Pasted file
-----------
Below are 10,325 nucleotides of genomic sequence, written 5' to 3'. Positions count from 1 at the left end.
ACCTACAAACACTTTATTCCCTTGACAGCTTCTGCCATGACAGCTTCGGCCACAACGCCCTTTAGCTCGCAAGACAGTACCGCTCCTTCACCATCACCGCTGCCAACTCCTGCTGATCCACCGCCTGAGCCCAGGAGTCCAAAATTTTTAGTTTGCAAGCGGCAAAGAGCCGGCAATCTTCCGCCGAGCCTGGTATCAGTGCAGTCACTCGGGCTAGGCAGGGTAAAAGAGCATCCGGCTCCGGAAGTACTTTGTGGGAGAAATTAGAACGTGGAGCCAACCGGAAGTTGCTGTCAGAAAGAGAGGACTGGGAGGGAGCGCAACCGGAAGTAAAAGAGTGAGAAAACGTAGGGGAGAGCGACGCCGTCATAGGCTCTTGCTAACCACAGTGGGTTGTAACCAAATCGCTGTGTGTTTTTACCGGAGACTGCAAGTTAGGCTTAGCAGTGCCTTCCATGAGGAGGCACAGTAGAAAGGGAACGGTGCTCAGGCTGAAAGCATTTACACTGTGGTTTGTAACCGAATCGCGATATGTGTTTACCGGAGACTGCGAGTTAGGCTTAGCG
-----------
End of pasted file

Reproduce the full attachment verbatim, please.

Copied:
Below are 10,325 nucleotides of genomic sequence, written 5' to 3'. Positions count from 1 at the left end.
ACCTACAAACACTTTATTCCCTTGACAGCTTCTGCCATGACAGCTTCGGCCACAACGCCCTTTAGCTCGCAAGACAGTACCGCTCCTTCACCATCACCGCTGCCAACTCCTGCTGATCCACCGCCTGAGCCCAGGAGTCCAAAATTTTTAGTTTGCAAGCGGCAAAGAGCCGGCAATCTTCCGCCGAGCCTGGTATCAGTGCAGTCACTCGGGCTAGGCAGGGTAAAAGAGCATCCGGCTCCGGAAGTACTTTGTGGGAGAAATTAGAACGTGGAGCCAACCGGAAGTTGCTGTCAGAAAGAGAGGACTGGGAGGGAGCGCAACCGGAAGTAAAAGAGTGAGAAAACGTAGGGGAGAGCGACGCCGTCATAGGCTCTTGCTAACCACAGTGGGTTGTAACCAAATCGCTGTGTGTTTTTACCGGAGACTGCAAGTTAGGCTTAGCAGTGCCTTCCATGAGGAGGCACAGTAGAAAGGGAACGGTGCTCAGGCTGAAAGCATTTACACTGTGGTTTGTAACCGAATCGCGATATGTGTTTACCGGAGACTGCGAGTTAGGCTTAGCG